So then! Hippolyta (Aunjanue Ellis) has been a constant presence since the show began, but has been kept in the dark as far as the magical nonsense going on in this show; up to and including the details surrounding the death of her husband George. The episode actually began with her finding Ardham as well as the dilapidated remains of the Lodge; not finding any answers but confirming that George was here and that Atticus has been lying to her this whole time. On top of that, she’s been studying the Orrery she found in Leti’s new house ALL the way back in episode 3 as she believes it holds some sort of clues as to what has been going on behind her back. She managed to find the secret to unlocking it and finds a key along with GPS coordinates and a cryptic quote, so without a moment’s hesitation or a doubt in her mind, she packs up the car and leaves her daughter Diana (Jada Harris) in the care of Ruby and Leti which is how Leti made her big revelation. She finds the Orrery and relays the coordinates to Atticus who rushes from St. Louis to Mayfield, Kansas to try and find her; hoping to save her from whatever danger is waiting at the end of her journey.
He’s not quite fast enough however as the coordinates on the Orrey lead her to an abandoned observatory where she finds a giant telescope with a keyhole that fits the key she found. Lights start to flicker, numbers start to display, and she does that Sherlock Holmes floating words thing as she works out some math problems that will somehow get this thing to work. Before she can enter the numbers though, two cops show up who we can only assume are ALSO Lodge members and they find her fiddling with the machine. Right before the cops start to attack and most likely KILL Hippolyta, Atticus comes charging in out of nowhere and takes out one of the cops while Hippolyta shoots the other. The machine begins to malfunction as it was banged up in the struggle, and a wormhole of some kind appears in the room which sucks Hippolyta in and sends her to outer space. Yes, that’s right; it sends her to a desolate planet, albeit with breathable air, where she’s taken by aliens and shoved into a holding cell. Well things got super Flash Gordon-y really quick, didn’t they!?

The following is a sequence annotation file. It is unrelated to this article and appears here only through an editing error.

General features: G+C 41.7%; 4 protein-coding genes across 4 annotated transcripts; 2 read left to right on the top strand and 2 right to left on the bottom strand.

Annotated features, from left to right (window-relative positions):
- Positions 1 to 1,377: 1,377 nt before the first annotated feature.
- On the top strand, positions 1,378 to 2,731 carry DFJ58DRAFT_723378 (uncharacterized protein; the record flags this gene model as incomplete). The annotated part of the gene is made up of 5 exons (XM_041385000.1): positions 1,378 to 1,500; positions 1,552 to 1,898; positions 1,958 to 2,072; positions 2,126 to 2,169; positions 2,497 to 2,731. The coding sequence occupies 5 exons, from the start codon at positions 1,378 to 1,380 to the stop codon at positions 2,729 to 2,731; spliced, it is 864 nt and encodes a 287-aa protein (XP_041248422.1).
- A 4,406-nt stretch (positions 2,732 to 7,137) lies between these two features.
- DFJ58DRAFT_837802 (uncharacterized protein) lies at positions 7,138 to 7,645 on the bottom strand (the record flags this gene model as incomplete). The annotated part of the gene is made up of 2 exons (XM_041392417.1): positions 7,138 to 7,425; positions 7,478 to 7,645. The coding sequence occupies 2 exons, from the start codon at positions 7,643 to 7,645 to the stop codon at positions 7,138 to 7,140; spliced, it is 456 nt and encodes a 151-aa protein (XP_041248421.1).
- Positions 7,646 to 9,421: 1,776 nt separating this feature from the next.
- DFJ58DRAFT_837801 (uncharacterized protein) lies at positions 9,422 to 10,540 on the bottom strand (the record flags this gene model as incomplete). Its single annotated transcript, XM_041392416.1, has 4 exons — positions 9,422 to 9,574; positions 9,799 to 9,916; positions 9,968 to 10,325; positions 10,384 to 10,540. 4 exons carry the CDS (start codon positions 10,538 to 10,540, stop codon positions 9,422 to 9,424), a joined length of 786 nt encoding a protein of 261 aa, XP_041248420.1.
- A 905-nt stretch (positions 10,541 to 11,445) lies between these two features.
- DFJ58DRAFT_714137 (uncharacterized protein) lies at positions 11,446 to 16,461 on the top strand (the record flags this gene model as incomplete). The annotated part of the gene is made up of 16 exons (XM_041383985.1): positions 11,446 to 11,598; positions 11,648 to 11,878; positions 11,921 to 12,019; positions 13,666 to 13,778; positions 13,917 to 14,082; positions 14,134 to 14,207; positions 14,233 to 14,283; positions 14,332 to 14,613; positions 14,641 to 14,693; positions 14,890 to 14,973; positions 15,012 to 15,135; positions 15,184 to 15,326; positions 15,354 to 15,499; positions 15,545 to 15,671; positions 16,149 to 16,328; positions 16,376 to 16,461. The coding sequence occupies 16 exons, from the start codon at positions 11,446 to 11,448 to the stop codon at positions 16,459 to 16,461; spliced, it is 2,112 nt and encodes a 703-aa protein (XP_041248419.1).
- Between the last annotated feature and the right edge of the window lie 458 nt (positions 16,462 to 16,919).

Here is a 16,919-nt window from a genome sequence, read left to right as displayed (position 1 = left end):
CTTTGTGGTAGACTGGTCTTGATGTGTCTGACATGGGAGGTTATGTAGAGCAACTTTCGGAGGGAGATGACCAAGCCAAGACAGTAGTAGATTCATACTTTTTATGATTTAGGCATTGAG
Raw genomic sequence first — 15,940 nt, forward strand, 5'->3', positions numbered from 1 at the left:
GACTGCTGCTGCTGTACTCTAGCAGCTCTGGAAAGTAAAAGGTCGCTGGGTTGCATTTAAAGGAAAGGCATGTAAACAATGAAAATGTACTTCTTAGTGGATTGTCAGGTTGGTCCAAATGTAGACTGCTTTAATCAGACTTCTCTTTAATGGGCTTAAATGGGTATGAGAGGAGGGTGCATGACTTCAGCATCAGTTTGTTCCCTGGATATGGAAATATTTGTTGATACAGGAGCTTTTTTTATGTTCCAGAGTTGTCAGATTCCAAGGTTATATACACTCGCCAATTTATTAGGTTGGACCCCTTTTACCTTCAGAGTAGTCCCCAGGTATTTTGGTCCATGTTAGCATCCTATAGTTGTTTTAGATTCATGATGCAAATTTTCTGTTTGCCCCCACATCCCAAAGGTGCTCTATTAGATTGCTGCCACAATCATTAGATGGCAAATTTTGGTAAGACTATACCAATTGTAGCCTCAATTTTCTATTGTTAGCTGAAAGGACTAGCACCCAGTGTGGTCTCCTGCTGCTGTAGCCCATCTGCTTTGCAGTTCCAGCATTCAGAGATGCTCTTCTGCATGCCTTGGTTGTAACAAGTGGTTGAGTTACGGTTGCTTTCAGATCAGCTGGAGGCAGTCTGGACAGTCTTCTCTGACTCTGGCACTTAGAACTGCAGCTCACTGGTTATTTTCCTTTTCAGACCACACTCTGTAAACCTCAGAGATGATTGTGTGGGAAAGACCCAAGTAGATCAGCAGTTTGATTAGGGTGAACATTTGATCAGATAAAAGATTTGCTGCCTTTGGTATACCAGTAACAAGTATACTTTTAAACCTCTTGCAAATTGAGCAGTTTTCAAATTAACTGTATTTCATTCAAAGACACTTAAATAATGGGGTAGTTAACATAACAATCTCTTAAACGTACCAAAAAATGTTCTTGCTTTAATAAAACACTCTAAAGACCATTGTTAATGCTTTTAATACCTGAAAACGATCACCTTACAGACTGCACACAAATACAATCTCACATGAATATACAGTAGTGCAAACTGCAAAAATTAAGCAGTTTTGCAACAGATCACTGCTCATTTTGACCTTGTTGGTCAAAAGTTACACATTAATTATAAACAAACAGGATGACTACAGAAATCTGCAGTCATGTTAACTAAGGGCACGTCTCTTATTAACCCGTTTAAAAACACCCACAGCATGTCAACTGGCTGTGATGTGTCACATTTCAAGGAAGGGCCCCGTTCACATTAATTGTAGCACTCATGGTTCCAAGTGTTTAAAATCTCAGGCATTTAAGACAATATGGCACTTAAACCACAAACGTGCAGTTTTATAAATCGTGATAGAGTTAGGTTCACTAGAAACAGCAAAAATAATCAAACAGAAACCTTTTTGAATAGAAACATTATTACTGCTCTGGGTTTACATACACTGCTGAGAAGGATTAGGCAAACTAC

This happens at about the halfway point of the episode, and the rest is what I can only describe as a riff on Quantum Leap of all things. I mean hey, I’ve been saying they should remake that show for a while now, but there’s just something about this whole thing that feels off. Perhaps it’s TOO fantastical and sticks around for far too long for it to feel like it means much. The strength of this show, at least for me, is how it manages to take ludicrous genre tropes and ground them into something that’s real to make a point. It’s not just that the cops are part of a secret society that wants to rule the world or that Leti moved into a haunted house; it’s that these horrors and absurdities fit almost seamlessly with the REAL world horrors that people have to face on a daily basis. It’s not just that Ruby can transform into a white lady; it’s what having such a fantastical power can mean in a society that unjustly puts a value on the color of your skin. Hippolyta essentially having a consequence free adventure through space and time just lacked a bit of a punch for me, but I guess I’m getting ahead of myself. What is it that happens once Hippolyta is put in SPACE PRISON?